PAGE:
Overall, 74% of patients were male, and the mean age at time of TSCI was 48 years. Across each fiscal year from 2002 to 2012, the median proportion of patients seen by a urologist for the first time within one year of injury was 55.1%, with no significant trend over the 10 years. Over the entire study period, 66% of patients were assessed at least once by a urologist. The median time between TSCI and first urologic assessment was 0.7 years. Patients who were female or over age 65 were significantly less likely to be referred to a urologist. Eleven urologists in the province saw 70% of these patients.

IMPLICATIONS

A significant proportion of TSCI patients do not see a urologist. The impact of this practice pattern on their urologic health requires further study.
 
 

Prevalence of ankylosing spondylitis nearly tripled in Ontario in 20 years

Haroon NN, Paterson JM, Li P, Haroon N. Increasing proportion of female patients with ankylosing spondylitis: a population-based study of trends in the incidence and prevalence of AS. BMJ Open. 2014; 4(12):e006634.

ISSUE

Ankylosing spondylitis (AS), an inflammatory disease of the spine, is often overlooked in its initial stages due to the nonspecific nature of back pain. What is the incidence and prevalence of diagnosed AS in Ontario?

STUDY

Identified 24,976 Ontario residents aged 15 years or older diagnosed with AS between 1995 and 2010 and calculated age- and sex-standardized incidence and prevalence rates for the disease.

KEY FINDINGS

The number of patients with AS more than tripled over the study period, from 6,930 in 1995 to 24,976 in 2010. AS prevalence per 100,000 population increased from 79 in 1995 to 213 in 2010. Men had higher prevalence than women, but the male/female prevalence ratio decreased from 1.70 in 1995 to 1.21 in 2010. The annual incidence of AS remained relatively stable over the 15-year study period at between 14 and 16 per 100,000 population. Annual incidence rates revealed increasing diagnosis of AS among women after 2003.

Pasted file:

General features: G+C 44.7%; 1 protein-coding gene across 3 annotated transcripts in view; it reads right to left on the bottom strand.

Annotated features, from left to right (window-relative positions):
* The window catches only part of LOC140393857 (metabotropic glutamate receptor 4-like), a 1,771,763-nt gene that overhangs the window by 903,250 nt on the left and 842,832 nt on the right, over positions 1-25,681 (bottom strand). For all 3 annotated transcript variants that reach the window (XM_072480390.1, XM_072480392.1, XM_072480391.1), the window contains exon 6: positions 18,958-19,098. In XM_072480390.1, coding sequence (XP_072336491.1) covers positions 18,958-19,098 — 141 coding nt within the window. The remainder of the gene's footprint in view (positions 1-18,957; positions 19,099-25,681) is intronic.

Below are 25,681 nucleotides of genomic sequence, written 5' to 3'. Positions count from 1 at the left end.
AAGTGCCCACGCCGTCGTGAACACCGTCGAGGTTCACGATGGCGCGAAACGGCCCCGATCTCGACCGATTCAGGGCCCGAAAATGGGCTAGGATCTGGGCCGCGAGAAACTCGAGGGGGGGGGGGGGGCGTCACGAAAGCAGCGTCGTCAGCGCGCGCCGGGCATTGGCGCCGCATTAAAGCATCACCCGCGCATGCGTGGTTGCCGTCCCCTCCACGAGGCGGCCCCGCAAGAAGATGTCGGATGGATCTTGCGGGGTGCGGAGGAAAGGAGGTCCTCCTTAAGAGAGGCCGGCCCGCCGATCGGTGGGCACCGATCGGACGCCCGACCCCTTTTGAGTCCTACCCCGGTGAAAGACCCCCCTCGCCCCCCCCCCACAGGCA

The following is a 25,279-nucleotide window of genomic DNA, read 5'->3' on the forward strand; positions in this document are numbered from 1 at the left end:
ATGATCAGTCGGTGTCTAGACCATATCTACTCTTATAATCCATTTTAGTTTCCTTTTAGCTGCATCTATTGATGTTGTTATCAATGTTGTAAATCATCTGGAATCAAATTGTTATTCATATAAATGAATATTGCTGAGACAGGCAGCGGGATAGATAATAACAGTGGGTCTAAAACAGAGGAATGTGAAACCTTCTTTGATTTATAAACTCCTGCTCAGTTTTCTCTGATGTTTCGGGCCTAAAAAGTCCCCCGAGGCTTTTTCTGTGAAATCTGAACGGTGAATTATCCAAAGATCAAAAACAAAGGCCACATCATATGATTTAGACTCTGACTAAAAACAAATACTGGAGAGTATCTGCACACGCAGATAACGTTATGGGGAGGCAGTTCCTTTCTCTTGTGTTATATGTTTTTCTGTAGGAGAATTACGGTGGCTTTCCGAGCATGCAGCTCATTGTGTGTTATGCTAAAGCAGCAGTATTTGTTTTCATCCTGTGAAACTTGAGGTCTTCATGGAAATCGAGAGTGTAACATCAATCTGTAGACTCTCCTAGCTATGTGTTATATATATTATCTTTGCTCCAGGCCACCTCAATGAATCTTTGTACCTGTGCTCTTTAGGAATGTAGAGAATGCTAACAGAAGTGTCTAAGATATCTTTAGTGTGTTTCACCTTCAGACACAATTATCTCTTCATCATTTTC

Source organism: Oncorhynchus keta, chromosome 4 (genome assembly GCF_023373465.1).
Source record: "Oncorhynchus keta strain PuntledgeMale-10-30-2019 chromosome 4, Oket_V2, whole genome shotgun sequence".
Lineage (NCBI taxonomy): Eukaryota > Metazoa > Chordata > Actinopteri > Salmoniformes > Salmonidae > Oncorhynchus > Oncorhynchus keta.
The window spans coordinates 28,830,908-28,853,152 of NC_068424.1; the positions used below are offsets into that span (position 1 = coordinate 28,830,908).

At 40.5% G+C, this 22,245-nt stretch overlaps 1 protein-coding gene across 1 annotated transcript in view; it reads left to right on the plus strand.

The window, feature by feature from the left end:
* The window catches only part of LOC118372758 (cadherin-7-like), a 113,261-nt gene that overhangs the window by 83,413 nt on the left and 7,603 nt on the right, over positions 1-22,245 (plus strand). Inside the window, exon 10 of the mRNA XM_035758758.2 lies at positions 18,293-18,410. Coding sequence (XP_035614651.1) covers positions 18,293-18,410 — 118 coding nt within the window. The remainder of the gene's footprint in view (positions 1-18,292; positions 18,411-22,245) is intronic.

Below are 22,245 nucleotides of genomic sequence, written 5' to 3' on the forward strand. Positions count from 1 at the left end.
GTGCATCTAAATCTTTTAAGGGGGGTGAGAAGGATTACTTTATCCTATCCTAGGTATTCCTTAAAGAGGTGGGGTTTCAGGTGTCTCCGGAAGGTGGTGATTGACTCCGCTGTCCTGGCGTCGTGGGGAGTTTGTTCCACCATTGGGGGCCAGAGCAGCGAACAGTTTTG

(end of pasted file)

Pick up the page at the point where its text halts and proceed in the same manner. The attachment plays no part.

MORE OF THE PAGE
IMPLICATIONS

Earlier diagnosis and longer survival could have resulted in the increase in prevalence of AS despite stable incidence rates.
 
 

Increased number of Ontario children and youth being treated for concussion

Macpherson A, Fridman L, Scolnik M, Corallo A, Guttmann A. A population-based study of paediatric emergency department and office visits for concussions from 2003 to 2010. Paediatr Child Health. 2014; 19(10):543–6.

ISSUE

Concussions (mild traumatic brain injury) may lead to impaired neurological functioning, headaches and memory deficits. What are the current trends in paediatric concussion in Ontario?

STUDY

Identified all concussion-related visits to EDs and physician offices in Ontario by individuals aged 3 to 18 years between April 2003 and March 2011. Determined concussion rates by age and sex and described the causes of concussions diagnosed in the ED.